"She-Hulk is a character I always loved, but it seems like every time she joined the Avengers, she was kind of the one in background smiling and then punching things, then she'd quit and return to smile, while also punching things again. So we want to do a story that centers on her and shows a different side of her, reminding people where she came from.

Avengers #65, Page 5
"If you look at Scott Lang, Ant Man, the most interesting thing about him is how he became Ant-Man and why he became Ant-man. Everything else has to revolve around the beginning, around the origin and that's why his daughter is such a big part of it. Characters like Jack of Hearts- you gotta go back to where they came from and make sure everything revolves around that. The same goes with every character you work with - I think a character loses focuses when you move away from where they came from."

Adding the political angle to the Avengers team, with their new status a sort of world power, is something that Johns says he feels is a logical extension of the team's concept. "Like I said earlier, it's the reverse of the X-Men: people want to trust these people and they want to rely on the Avengers. The Avengers aren't about political power and they aren't there to stand there for pro-choice or pro-life: they're not about politics. They don't want to get involved in it. What it does give them is more access and more information- that's why they want it. It's not about allegiances- their allegiance is to the world, which is what I want to bring out. It's not about changing policies. They can't go to Iraq and start a war, they just can't do that- and quite frankly I don't want to write about that in 'Avengers.' But you can have a story like 'Red Zone,' and I don't want to give away too much, but that story will epitomize my take on 'Avengers.' Everything that's been happening is a set up for 'Red Zone' and this change in the Avengers' political power is a part of that story, and whether it stays the status quo or not is up in the air."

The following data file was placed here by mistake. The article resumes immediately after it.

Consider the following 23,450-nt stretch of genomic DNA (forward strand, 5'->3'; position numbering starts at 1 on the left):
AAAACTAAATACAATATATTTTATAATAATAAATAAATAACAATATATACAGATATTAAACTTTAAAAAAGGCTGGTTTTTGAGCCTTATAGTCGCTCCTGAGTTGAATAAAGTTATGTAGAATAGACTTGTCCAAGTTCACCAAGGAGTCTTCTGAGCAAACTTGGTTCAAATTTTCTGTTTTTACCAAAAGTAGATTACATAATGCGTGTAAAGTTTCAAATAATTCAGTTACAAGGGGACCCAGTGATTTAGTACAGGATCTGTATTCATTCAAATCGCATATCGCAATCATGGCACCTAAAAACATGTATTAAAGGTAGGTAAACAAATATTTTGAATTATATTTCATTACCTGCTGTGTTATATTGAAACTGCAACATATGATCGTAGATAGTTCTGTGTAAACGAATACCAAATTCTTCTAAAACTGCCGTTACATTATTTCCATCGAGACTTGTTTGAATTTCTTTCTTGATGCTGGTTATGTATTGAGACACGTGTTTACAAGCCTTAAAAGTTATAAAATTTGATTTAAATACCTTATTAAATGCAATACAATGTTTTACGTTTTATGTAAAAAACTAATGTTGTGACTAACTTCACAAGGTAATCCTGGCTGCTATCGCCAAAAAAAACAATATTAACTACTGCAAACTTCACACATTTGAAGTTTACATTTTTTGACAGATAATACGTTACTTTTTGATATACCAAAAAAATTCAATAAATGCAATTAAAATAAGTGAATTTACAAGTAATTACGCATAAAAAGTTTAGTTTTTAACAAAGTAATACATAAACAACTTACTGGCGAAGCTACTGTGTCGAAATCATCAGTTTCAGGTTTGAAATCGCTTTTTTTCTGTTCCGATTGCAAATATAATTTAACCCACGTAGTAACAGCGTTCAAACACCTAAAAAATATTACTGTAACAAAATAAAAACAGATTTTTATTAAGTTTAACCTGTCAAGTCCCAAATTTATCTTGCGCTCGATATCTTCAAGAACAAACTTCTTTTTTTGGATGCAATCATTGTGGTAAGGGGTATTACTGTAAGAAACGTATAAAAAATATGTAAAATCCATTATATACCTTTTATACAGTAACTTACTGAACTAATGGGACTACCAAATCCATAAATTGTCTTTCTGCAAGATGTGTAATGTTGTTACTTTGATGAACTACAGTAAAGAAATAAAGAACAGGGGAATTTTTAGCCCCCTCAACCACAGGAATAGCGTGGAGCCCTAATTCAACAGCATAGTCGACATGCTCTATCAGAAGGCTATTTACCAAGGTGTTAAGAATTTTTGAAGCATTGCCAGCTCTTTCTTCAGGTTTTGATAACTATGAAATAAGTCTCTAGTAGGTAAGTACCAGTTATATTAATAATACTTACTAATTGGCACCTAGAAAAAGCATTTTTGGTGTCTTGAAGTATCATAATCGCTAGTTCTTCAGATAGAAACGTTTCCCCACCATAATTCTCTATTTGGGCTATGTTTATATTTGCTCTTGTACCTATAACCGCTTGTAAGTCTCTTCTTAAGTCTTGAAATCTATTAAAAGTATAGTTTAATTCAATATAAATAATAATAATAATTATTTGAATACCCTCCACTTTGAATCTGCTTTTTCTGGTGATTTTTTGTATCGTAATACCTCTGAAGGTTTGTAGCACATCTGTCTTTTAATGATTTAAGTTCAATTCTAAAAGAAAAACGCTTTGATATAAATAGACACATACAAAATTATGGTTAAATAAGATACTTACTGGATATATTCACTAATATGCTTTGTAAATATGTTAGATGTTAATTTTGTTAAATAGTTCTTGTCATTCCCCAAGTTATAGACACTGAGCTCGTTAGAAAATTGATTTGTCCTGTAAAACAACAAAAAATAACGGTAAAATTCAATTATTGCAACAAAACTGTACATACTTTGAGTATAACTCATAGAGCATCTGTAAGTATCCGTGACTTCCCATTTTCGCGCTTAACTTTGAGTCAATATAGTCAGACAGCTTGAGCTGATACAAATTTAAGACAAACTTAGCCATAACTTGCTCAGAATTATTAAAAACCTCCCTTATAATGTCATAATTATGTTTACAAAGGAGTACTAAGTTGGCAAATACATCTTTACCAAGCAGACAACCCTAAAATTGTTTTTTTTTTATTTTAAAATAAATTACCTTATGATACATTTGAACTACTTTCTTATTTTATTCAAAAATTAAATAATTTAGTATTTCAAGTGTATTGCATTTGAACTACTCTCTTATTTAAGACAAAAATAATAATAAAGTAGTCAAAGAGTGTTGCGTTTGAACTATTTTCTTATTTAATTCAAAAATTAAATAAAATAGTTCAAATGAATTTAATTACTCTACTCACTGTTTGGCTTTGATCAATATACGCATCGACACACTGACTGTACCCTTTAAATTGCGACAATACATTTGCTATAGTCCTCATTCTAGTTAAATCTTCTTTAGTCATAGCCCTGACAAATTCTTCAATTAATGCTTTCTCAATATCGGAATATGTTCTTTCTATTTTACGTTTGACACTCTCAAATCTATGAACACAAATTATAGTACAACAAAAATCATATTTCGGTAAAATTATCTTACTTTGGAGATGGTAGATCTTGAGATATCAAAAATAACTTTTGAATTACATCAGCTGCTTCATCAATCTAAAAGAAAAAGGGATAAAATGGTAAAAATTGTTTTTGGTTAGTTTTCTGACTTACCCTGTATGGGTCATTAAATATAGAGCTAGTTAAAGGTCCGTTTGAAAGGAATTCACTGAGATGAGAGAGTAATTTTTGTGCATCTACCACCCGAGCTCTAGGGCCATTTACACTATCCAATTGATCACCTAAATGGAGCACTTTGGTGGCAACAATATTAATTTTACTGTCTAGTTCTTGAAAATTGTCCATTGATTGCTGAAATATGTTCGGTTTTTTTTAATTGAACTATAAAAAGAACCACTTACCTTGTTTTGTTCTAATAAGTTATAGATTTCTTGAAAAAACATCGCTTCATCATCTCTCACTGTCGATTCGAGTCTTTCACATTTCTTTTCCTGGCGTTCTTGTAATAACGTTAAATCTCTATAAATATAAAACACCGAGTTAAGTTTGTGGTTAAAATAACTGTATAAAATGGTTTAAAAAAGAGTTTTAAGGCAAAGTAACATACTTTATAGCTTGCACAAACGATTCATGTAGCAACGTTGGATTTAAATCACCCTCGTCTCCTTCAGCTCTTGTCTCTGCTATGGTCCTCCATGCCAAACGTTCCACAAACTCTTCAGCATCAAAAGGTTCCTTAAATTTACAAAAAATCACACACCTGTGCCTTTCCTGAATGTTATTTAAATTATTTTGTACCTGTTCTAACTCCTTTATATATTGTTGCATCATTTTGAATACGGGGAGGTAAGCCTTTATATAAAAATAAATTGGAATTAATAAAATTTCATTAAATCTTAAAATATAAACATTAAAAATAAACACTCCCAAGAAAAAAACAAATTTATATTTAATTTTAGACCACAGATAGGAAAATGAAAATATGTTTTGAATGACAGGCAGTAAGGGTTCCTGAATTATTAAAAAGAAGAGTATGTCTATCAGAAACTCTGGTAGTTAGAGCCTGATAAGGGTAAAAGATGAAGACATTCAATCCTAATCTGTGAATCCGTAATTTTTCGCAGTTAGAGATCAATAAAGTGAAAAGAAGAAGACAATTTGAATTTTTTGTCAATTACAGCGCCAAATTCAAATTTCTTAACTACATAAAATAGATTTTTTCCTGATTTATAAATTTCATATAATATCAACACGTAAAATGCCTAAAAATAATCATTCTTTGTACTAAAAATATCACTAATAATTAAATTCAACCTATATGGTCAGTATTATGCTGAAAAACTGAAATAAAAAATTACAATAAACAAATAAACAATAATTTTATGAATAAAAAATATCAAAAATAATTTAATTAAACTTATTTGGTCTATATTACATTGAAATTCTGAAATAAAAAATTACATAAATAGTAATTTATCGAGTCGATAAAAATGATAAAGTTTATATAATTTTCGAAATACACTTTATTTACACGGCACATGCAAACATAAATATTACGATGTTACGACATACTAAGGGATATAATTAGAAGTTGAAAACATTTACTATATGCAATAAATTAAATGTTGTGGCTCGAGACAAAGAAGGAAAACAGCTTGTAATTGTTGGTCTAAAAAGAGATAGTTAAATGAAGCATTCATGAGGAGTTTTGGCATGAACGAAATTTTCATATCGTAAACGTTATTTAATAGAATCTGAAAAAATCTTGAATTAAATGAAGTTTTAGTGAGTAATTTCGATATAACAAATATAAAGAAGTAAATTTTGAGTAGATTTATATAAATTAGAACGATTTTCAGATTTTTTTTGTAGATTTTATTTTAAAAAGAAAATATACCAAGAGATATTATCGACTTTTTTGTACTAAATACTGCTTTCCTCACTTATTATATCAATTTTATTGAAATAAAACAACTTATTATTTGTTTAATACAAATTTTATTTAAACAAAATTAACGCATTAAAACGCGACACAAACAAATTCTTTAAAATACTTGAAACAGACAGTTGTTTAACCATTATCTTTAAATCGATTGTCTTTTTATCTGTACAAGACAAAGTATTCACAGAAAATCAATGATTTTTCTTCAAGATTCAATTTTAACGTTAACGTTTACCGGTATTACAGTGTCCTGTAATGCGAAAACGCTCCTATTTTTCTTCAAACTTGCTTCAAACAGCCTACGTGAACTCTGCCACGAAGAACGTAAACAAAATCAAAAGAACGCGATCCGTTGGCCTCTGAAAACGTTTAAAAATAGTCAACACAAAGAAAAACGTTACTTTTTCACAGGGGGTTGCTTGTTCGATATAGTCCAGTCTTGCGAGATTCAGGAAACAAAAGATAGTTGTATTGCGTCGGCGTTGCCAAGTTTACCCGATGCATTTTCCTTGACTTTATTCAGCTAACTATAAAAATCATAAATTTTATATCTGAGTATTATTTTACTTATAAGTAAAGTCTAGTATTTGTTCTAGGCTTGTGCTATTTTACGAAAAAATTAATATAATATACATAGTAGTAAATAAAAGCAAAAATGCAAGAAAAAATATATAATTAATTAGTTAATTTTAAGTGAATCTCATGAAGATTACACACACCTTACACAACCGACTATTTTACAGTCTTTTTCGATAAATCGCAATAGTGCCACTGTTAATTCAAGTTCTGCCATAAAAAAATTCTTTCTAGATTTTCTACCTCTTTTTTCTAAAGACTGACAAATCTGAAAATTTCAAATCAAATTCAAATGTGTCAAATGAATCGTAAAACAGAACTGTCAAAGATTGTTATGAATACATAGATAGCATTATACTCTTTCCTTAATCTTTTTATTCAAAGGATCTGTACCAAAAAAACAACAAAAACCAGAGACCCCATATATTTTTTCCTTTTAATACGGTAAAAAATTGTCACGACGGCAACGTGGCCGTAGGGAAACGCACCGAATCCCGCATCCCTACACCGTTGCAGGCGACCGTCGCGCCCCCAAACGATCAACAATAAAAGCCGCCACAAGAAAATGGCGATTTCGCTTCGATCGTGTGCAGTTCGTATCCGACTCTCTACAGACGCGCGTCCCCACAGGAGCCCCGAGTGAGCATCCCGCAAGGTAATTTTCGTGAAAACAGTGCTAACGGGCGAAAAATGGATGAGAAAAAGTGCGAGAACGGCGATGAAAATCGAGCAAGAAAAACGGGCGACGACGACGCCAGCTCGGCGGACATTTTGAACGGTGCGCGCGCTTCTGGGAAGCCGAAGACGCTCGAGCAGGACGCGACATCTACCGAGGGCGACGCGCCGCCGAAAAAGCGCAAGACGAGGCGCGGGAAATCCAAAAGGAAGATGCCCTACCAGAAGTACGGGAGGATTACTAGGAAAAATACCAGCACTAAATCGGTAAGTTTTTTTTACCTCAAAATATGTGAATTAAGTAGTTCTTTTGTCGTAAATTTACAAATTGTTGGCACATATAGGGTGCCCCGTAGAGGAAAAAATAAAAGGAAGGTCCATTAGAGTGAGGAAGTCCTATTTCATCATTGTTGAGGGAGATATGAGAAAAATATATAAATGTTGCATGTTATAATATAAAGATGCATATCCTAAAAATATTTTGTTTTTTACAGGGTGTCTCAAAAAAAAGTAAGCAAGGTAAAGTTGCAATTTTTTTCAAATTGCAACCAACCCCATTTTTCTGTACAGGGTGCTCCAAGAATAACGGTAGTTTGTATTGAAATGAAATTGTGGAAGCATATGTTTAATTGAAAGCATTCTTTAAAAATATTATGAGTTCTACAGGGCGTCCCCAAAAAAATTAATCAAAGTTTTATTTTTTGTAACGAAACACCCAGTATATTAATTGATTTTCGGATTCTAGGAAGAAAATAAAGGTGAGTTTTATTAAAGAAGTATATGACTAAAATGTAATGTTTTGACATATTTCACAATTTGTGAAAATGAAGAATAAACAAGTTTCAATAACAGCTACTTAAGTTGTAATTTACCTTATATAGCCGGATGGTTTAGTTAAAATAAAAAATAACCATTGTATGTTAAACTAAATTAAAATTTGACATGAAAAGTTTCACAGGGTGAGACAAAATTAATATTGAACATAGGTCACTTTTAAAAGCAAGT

By now, some of you may be wondering what this "Red Zone" story is and the truth is, not much is known to fans besides the fact it marks the beginning of penciller Olivier Coipel's run on "Avengers." "It's the worst bio-terrorist attack on American soil," explains Johns of the story's spark. "Expect the unexpected. It'll have as much character interaction and growth as it will action. It's probably going to piss a lot of people off- by part 3 of this story, some people will probably get a little irritated and I think that's good. I'm looking to surprise people. I'm looking to tell a story I can't tell anywhere else. This is a story that wouldn't work with any other super team or combination of super heroes, and that's why I think it'll be a decent story. Again, Olivier's brought so much of this to life, it's fantastic."

Those who've read Johns' "Avengers" so far have seen the scope of his storytelling and while his first arc on the series may have met with some mixed reaction online, the scribe feels that it's been a mostly positive experience for all involved. "I probably could have used one more issue but when I got there I didn't want to do a story that would take more than four months to tell. We got pretty aggressive and I'm happy with a lot of the stuff that came out of the story. We had a few bumps here and there because I was learning the ropes, we still had artistic choices up in the air, but a lot of good stuff came out of the book. And the fact that sales are up seven or eight thousand since the book started is really great. Sure, there are detractors, but when aren't there detractors?"